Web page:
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every year I go thru it about this time of the year. After 25 years in the video biz and averaging 50 or so a year I find Aug and Sept I start t owear down. I make SURE I take 1 day a week off for ME! I play golf every Wednesday AM and then do some personal stuff after that. For me it works! Takes my mind off of the work and allows me to clear my head. Back to it on Thursday.
Next year I WILL cut my schedule down and only do about 30-35 which should help th eburn out problem a lot but I'll still play golf every Weds AM;-)

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Old September 5th, 2008, 05:37 AM   #4
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My technique is to not shoot too many weddings. I charge more per wedding so that I can shoot less and ensure that each wedding I shoot is special, not only to the couple but also to me.

I'm not interested in being a wedding factory, (not that there's anything wrong with those that shoot lots of wedding), I just know that it's not for me.
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Old September 5th, 2008, 06:04 AM   #5
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great thread...and i'll tell you why...

the last few months i've developed chronic lower back pain and it got to the point where i couldn't sit to edit, and at the last wedding i shot, i ended up in A+E.

my physio has put me on a speedy recovery program and it's working. so i've now gone from sitting at home in one spot, to actually getting up every 20 minutes, and going for long walks/swimming etc. and i LOVE it. i wish i had done that sooner! also, my partner (she's in the police force so does shift patterns) and i always take 1 long break every day or every other day to grab a coffee or lunch somewhere, ensuring it's away from the house. i can't recommend that enough.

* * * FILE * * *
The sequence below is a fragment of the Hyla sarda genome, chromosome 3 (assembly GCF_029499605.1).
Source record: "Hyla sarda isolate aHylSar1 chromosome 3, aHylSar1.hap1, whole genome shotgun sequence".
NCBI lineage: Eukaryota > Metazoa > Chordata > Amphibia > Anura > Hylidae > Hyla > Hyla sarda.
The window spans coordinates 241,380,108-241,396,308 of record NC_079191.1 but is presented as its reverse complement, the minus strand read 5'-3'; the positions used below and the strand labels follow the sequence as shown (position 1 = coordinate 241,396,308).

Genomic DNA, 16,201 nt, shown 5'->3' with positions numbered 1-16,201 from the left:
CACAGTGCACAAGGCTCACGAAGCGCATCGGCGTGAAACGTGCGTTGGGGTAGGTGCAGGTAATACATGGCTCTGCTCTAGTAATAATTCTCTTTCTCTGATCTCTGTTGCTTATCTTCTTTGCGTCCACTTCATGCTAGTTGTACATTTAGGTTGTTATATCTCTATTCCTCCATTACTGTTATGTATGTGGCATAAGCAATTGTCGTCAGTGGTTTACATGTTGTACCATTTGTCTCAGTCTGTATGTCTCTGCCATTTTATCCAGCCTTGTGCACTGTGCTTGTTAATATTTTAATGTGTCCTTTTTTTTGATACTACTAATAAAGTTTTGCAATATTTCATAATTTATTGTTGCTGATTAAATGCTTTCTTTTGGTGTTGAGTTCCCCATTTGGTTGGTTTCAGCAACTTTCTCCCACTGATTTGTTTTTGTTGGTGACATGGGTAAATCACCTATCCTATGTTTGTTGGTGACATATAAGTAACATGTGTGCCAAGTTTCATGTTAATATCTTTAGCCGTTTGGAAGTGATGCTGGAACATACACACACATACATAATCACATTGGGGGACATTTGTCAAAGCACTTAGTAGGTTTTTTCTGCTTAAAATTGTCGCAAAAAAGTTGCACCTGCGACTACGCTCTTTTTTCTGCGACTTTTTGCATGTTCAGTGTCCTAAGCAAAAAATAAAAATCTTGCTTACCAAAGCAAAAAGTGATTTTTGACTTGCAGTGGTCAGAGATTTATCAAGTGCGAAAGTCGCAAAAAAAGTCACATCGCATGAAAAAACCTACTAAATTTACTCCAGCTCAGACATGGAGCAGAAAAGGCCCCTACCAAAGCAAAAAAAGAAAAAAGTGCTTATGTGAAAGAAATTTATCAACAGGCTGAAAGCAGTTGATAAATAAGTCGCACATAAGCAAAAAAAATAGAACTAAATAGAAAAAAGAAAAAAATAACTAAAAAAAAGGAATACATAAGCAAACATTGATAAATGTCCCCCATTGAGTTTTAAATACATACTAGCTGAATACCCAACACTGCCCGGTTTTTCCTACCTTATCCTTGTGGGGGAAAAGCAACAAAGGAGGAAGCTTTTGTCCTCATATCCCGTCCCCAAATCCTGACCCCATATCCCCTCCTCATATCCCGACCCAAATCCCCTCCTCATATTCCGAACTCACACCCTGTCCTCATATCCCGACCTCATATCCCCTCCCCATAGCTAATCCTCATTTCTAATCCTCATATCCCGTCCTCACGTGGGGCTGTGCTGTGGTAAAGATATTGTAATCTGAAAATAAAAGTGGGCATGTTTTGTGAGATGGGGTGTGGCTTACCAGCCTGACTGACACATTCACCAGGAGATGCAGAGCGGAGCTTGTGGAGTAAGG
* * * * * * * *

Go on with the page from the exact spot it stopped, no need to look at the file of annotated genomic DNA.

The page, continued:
make your job enjoyable by having a very separate social/exercise life and in different scenery.

and i'm like Matthew, less weddings for more money and more attention is better (for my health) than being a wedding factory (which i have nothing against by the way).
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Old September 5th, 2008, 09:26 AM   #6
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I'm with Richard and Matthew on this one. Try to do less weddings per year for higher price, you will avoid the burnt out.

Of course it's easier said than done. In order to charge high price, your videos should also have a high production value so that you can justify what you are charging.

If your market permits, try to do weddings from many different cultures as possible. This way, you are not shooting same type of wedding each weekend. It will also give you a challenge in putting together a good video that is appealing to that culture. I understand it's not possible in all the cities. Being in Toronto, on of the most diversified cities in the world, gives me a great opportunity to shoot weddings from many different cultures. Although I shoot mainly shoot south asian weddings, there so many different variations of cultures among them.